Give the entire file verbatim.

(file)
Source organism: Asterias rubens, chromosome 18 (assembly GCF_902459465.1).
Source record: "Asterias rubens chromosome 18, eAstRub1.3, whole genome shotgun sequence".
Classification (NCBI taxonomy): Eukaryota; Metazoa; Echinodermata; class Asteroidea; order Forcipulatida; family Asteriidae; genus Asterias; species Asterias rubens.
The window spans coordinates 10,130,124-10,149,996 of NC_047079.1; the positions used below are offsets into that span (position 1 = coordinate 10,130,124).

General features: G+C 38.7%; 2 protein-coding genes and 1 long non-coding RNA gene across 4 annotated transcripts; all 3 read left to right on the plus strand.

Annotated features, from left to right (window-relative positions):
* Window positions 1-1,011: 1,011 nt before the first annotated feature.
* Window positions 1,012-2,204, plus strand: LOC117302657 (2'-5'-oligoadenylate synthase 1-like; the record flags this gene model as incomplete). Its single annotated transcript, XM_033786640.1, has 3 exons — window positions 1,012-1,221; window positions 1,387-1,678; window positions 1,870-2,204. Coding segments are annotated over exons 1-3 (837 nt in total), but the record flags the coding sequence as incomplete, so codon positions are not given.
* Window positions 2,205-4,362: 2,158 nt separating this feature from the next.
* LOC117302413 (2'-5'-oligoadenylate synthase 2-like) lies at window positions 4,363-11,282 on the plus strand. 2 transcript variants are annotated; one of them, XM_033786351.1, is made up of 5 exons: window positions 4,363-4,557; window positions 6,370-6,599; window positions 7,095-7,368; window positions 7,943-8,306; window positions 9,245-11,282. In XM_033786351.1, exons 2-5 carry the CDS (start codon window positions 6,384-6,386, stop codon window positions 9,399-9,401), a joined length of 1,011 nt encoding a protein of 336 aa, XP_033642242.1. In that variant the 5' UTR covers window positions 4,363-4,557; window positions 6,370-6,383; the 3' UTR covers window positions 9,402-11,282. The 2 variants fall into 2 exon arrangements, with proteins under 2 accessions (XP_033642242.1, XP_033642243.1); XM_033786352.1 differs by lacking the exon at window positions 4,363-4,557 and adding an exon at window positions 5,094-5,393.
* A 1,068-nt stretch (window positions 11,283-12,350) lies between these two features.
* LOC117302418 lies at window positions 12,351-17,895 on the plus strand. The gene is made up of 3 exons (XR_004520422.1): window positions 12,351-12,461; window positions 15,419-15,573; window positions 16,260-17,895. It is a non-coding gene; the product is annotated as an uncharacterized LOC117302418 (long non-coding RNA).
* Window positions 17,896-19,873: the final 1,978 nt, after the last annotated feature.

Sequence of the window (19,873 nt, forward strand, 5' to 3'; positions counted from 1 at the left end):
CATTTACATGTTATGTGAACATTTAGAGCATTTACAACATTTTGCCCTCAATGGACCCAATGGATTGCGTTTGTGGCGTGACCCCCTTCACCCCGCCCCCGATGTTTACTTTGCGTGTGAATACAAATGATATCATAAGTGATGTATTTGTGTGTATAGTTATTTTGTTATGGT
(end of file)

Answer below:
Source organism: Asterias rubens, chromosome 18 (assembly GCF_902459465.1).
Source record: "Asterias rubens chromosome 18, eAstRub1.3, whole genome shotgun sequence".
Classification (NCBI taxonomy): Eukaryota; Metazoa; Echinodermata; class Asteroidea; order Forcipulatida; family Asteriidae; genus Asterias; species Asterias rubens.
The window spans coordinates 10,130,124-10,149,996 of NC_047079.1; the positions used below are offsets into that span (position 1 = coordinate 10,130,124).

General features: G+C 38.7%; 2 protein-coding genes and 1 long non-coding RNA gene across 4 annotated transcripts; all 3 read left to right on the plus strand.

Annotated features, from left to right (window-relative positions):
* Window positions 1-1,011: 1,011 nt before the first annotated feature.
* Window positions 1,012-2,204, plus strand: LOC117302657 (2'-5'-oligoadenylate synthase 1-like; the record flags this gene model as incomplete). Its single annotated transcript, XM_033786640.1, has 3 exons — window positions 1,012-1,221; window positions 1,387-1,678; window positions 1,870-2,204. Coding segments are annotated over exons 1-3 (837 nt in total), but the record flags the coding sequence as incomplete, so codon positions are not given.
* Window positions 2,205-4,362: 2,158 nt separating this feature from the next.
* LOC117302413 (2'-5'-oligoadenylate synthase 2-like) lies at window positions 4,363-11,282 on the plus strand. 2 transcript variants are annotated; one of them, XM_033786351.1, is made up of 5 exons: window positions 4,363-4,557; window positions 6,370-6,599; window positions 7,095-7,368; window positions 7,943-8,306; window positions 9,245-11,282. In XM_033786351.1, exons 2-5 carry the CDS (start codon window positions 6,384-6,386, stop codon window positions 9,399-9,401), a joined length of 1,011 nt encoding a protein of 336 aa, XP_033642242.1. In that variant the 5' UTR covers window positions 4,363-4,557; window positions 6,370-6,383; the 3' UTR covers window positions 9,402-11,282. The 2 variants fall into 2 exon arrangements, with proteins under 2 accessions (XP_033642242.1, XP_033642243.1); XM_033786352.1 differs by lacking the exon at window positions 4,363-4,557 and adding an exon at window positions 5,094-5,393.
* A 1,068-nt stretch (window positions 11,283-12,350) lies between these two features.
* LOC117302418 lies at window positions 12,351-17,895 on the plus strand. The gene is made up of 3 exons (XR_004520422.1): window positions 12,351-12,461; window positions 15,419-15,573; window positions 16,260-17,895. It is a non-coding gene; the product is annotated as an uncharacterized LOC117302418 (long non-coding RNA).
* Window positions 17,896-19,873: the final 1,978 nt, after the last annotated feature.

Sequence of the window (19,873 nt, forward strand, 5' to 3'; positions counted from 1 at the left end):
CATTTACATGTTATGTGAACATTTAGAGCATTTACAACATTTTGCCCTCAATGGACCCAATGGATTGCGTTTGTGGCGTGACCCCCTTCACCCCGCCCCCGATGTTTACTTTGCGTGTGAATACAAATGATATCATAAGTGATGTATTTGTGTGTATAGTTATTTTGTTATGGT